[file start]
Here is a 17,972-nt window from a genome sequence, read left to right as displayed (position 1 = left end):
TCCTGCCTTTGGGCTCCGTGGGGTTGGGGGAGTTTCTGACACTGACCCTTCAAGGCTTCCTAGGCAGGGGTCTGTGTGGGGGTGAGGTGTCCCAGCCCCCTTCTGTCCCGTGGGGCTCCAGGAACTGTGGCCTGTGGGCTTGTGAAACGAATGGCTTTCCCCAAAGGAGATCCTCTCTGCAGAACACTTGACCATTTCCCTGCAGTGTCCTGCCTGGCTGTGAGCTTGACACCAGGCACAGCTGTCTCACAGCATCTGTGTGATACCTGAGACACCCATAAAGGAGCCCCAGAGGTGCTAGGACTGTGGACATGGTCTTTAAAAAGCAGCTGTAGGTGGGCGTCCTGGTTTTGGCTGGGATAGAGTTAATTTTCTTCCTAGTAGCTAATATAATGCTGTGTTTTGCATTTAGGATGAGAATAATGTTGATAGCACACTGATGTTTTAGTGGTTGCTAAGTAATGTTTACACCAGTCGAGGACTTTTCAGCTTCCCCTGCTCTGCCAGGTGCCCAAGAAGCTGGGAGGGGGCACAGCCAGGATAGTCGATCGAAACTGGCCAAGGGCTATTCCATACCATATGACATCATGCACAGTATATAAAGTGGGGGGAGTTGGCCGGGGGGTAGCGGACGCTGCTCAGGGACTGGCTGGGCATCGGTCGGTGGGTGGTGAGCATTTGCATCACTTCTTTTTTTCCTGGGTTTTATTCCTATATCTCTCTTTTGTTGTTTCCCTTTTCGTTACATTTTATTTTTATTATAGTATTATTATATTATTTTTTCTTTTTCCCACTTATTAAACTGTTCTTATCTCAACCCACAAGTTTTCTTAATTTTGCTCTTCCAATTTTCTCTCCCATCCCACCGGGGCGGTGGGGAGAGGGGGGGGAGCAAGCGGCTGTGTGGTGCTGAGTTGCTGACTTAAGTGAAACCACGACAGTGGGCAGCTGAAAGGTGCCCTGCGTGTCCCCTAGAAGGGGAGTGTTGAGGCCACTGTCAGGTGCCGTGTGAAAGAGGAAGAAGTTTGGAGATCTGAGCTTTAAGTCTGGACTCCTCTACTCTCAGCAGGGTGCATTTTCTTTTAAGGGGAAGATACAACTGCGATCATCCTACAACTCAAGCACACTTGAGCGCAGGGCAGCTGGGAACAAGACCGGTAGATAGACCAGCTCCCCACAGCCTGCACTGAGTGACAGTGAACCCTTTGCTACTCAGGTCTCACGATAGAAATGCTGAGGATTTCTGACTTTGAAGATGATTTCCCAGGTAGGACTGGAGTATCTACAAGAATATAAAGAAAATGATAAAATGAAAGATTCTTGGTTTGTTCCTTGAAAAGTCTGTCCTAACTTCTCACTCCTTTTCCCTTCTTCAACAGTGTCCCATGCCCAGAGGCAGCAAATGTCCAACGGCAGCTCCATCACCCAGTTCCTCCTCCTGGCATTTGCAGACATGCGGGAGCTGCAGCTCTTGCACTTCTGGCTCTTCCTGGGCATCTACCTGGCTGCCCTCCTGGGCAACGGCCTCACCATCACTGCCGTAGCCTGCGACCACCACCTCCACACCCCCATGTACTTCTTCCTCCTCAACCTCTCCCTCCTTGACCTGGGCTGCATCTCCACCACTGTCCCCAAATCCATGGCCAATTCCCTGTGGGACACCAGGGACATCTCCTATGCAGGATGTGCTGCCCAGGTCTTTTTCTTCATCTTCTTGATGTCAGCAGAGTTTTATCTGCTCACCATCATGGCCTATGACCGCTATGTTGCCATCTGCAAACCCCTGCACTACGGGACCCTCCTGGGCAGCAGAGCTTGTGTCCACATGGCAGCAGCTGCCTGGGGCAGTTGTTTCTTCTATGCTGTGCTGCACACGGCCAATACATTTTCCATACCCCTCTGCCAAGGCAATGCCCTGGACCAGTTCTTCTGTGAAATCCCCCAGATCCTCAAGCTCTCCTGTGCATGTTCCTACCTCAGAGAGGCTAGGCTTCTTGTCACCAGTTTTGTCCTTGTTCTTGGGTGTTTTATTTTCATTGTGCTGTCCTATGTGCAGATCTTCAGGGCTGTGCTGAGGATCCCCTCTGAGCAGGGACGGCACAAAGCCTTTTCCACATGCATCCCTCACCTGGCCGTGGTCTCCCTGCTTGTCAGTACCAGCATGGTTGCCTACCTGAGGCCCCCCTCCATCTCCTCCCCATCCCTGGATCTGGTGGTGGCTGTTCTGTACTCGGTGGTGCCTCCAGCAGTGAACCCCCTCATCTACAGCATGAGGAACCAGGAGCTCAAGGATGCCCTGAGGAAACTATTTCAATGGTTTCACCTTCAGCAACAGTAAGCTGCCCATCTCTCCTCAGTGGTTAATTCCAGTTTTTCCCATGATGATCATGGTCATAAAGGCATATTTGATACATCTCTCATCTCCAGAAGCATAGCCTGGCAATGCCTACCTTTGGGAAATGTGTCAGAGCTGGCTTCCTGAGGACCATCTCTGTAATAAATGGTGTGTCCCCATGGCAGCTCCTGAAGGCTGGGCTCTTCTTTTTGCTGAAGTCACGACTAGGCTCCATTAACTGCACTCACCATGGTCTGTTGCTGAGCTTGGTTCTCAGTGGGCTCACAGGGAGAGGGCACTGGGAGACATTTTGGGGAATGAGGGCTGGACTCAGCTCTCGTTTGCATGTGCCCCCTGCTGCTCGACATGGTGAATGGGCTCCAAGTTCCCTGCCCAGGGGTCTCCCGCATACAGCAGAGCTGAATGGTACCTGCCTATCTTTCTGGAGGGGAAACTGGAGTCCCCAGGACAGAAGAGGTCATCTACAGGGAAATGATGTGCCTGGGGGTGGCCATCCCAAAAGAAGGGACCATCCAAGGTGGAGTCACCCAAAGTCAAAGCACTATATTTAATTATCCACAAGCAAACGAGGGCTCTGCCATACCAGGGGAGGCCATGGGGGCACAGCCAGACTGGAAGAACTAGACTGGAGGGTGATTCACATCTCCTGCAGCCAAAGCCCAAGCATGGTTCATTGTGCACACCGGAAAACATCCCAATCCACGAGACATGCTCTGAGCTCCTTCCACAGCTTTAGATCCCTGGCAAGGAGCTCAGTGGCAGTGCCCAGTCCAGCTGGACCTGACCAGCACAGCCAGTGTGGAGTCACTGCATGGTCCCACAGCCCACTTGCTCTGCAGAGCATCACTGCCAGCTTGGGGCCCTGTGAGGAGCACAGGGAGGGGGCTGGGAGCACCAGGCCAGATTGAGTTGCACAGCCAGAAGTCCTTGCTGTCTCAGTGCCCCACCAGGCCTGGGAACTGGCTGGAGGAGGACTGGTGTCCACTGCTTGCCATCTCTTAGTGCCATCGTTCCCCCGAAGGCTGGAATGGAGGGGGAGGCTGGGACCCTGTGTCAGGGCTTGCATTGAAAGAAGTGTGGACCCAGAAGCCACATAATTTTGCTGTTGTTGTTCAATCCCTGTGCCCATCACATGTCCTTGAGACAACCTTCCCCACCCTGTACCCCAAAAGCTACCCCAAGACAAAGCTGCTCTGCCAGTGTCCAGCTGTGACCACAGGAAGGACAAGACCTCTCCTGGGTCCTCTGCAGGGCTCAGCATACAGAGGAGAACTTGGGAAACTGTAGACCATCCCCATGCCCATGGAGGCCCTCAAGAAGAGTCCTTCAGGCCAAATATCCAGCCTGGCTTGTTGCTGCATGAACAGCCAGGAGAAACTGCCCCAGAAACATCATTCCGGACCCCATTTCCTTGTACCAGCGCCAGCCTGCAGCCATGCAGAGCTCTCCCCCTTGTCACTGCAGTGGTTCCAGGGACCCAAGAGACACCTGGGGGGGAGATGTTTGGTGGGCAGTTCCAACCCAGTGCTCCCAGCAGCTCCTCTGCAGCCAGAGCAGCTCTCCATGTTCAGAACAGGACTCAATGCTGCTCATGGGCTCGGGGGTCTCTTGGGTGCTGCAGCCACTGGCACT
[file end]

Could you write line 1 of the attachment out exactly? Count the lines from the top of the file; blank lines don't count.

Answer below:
Here is a 17,972-nt window from a genome sequence, read left to right as displayed (position 1 = left end):